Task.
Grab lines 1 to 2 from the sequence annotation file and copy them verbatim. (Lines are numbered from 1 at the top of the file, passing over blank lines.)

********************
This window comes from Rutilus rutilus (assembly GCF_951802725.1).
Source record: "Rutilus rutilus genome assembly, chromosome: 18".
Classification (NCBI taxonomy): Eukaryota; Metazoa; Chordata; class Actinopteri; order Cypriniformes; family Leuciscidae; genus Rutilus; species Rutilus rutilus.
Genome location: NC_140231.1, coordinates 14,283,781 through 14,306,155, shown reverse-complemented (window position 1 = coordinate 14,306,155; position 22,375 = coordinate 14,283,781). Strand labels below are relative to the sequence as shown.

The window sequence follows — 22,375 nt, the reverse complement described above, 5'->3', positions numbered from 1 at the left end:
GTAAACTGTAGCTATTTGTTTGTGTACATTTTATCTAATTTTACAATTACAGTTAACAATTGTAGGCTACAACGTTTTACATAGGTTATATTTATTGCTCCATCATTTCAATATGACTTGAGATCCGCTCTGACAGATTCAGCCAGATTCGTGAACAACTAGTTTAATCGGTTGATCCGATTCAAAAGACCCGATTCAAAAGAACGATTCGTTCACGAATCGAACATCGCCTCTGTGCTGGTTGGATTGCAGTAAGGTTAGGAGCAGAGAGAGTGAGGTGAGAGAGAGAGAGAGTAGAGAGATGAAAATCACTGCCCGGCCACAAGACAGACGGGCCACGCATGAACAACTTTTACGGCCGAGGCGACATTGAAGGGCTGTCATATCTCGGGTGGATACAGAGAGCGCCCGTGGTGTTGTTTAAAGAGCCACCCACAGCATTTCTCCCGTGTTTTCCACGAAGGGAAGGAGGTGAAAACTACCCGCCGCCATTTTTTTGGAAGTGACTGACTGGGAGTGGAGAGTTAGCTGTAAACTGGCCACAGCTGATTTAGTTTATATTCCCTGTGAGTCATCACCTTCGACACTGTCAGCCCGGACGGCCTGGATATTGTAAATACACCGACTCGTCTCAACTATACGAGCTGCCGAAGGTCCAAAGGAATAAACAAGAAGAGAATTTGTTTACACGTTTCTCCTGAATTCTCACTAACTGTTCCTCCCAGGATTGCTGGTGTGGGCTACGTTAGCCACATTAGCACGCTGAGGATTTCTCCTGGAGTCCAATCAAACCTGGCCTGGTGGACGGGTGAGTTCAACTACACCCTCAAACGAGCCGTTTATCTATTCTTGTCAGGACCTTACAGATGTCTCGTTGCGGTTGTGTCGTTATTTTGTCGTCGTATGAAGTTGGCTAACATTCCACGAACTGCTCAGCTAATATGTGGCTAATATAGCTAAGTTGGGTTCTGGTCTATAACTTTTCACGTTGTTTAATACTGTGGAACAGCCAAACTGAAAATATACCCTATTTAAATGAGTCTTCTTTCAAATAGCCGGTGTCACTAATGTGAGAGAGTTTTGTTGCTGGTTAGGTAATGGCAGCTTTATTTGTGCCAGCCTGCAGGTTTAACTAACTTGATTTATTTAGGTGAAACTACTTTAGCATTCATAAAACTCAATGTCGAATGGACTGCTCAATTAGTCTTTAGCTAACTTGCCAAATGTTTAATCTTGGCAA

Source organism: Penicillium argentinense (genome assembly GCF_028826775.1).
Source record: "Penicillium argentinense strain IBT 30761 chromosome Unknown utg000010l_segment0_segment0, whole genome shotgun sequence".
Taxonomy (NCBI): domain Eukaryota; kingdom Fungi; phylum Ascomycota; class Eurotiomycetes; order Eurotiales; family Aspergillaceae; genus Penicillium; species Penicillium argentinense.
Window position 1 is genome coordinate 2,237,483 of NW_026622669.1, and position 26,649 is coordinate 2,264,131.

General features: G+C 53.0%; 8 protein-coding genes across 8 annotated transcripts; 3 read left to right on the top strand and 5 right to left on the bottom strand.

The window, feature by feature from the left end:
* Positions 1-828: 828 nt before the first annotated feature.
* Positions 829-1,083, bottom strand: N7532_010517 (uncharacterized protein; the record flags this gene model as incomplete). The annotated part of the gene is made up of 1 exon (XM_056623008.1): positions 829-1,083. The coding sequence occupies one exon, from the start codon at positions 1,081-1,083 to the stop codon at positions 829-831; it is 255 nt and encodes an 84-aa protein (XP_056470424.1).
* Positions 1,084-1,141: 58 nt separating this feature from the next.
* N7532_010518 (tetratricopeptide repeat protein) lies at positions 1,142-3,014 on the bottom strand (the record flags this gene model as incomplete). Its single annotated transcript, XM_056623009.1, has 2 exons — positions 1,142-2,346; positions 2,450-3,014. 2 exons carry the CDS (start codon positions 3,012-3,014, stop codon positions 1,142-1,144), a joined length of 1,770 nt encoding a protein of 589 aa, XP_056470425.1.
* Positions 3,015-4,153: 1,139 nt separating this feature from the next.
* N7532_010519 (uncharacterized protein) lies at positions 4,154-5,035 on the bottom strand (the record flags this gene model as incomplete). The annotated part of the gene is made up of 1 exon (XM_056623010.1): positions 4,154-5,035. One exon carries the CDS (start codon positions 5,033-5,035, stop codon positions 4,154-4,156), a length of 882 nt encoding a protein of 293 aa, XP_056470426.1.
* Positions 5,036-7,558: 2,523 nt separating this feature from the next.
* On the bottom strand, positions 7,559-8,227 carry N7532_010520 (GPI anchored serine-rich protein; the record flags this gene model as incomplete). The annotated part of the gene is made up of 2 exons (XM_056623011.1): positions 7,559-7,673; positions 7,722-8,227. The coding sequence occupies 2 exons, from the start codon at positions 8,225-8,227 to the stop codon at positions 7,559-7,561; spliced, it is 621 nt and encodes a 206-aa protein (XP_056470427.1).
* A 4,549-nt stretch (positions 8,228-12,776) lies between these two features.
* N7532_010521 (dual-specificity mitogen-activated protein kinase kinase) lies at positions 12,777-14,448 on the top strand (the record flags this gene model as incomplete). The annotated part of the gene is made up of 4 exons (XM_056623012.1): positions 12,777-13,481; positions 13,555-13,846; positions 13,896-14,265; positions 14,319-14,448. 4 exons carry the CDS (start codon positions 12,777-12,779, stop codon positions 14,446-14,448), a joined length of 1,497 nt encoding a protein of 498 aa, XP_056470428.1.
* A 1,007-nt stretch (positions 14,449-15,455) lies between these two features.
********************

This window comes from Rutilus rutilus (assembly GCF_951802725.1).
Source record: "Rutilus rutilus genome assembly, chromosome: 18".